Sunday, May 26, 2013

Census Sunday – Creative Spelling


State & National Census Reports are filled with information for genealogists. Both the population & nonpopulation schedules give us insights into the lives of our ancestors. What have you found that is Surprising? Reassuring? Bewildering? Write your own Census Sunday post.

 Locating Augustus Ceaser Gruissy [1840 – 1915 OH] in US Census reports has not been an easy task. He was always in or near Stark County, Ohio. However, finding my 2nd great grandfather meant finding creative ways to spell Gruissy. Various reports show his last name as: Grusey, Creesy, Greely & Gurnsey. The Gruissy family was from Germany and certainly could have had strong German accents that might help explain the change in their names by the census takers.



In 1840 the father [Christian Gruissy, Jr.] and grandfather [Christian Gruissy, Sr.] of Augustus were in Stark County, OH. Their surname was ‘Grusey’. Ten years later, living in Sugar Creek, Christian Gruissy, Jr. and family were listed at ‘Creesy’. Christian and his wife, Mary, had been born in Germany.

In 1860 Christian, his wife and children were still in Sugar Creek. Christian was a cooper. His son, Augustus, was 20 years old. The family name was now listed as ‘Greely’.

By 1870 Augustus was head of his own family in Wayne County, OH. His name was written as ‘August Gurnsey’. Augustus was a 30 year old carpenter and married to his second wife, Esther Barbara Wolf.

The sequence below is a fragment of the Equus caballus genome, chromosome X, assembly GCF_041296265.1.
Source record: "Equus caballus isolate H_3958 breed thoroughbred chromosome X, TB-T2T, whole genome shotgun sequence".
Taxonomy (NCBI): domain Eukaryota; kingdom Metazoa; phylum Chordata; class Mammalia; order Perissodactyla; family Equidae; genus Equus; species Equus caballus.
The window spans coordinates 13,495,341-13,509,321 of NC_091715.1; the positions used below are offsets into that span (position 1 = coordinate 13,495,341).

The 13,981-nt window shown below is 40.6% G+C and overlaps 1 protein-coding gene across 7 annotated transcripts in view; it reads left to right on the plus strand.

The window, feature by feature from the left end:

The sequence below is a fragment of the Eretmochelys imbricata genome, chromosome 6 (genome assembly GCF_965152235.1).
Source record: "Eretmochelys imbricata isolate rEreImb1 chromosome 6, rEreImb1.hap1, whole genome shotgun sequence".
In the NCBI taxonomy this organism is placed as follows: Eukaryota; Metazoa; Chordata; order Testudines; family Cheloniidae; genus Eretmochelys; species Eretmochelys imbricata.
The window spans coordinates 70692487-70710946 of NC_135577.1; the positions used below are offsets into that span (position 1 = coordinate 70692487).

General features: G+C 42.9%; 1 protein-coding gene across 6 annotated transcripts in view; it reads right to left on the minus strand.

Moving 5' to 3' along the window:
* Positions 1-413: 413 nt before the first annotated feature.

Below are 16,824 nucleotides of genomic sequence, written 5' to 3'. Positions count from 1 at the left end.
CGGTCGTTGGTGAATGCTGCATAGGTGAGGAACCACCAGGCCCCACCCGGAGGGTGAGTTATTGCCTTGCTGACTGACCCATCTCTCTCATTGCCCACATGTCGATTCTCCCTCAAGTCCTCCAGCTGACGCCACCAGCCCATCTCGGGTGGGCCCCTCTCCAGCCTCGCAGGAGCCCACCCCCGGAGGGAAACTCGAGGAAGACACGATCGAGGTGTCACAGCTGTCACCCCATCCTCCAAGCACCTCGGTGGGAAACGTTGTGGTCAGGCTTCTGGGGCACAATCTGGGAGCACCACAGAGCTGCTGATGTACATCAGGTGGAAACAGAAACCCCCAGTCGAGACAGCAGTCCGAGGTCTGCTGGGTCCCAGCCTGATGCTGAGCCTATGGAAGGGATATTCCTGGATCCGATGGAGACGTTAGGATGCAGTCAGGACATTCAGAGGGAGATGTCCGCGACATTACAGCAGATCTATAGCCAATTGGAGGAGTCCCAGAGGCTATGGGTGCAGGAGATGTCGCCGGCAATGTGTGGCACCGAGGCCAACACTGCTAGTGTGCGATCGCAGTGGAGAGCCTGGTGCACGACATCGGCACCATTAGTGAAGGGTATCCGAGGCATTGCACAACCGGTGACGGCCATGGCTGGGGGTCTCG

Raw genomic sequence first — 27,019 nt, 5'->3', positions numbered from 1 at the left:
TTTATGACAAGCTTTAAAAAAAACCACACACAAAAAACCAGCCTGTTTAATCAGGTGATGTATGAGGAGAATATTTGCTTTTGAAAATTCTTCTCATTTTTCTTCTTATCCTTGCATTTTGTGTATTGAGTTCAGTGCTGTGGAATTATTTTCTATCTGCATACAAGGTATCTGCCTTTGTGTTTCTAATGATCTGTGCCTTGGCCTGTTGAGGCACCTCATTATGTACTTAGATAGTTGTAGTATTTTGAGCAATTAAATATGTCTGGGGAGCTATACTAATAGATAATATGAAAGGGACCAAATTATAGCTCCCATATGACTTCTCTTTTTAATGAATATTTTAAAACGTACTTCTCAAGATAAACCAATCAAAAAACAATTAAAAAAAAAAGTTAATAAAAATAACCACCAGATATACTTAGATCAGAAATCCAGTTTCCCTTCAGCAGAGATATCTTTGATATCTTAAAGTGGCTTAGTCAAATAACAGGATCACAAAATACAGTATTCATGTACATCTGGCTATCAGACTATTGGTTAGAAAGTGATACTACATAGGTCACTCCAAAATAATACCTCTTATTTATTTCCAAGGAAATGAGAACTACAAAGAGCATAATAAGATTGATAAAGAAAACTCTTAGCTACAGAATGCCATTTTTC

The Medina County, OH census taker in 1880 actually got the surname right! Augustus Gruissy was a peddler with five daughters and a crippled or disabled wife.  I have been unable to find the family under any of spelling of Gruissy for the 1900 report. Maybe I am not getting creative enough.

In 1910 Augustus was married to his third wife and back in Stark County. Happily he was once again ‘Gruissy’.

When searching for your surnames don’t disregard a name just because the spelling is not exact.

1 comment:

  1. Good advice. Many of our oldest ancestors had limited education and might not have known how to spell their own name, so census takers relied on what they heard, often just guessing at spelling. The German accent especially can be seen reflected in d/t and g/c spellings. And the French "et" often shows up as a "y."

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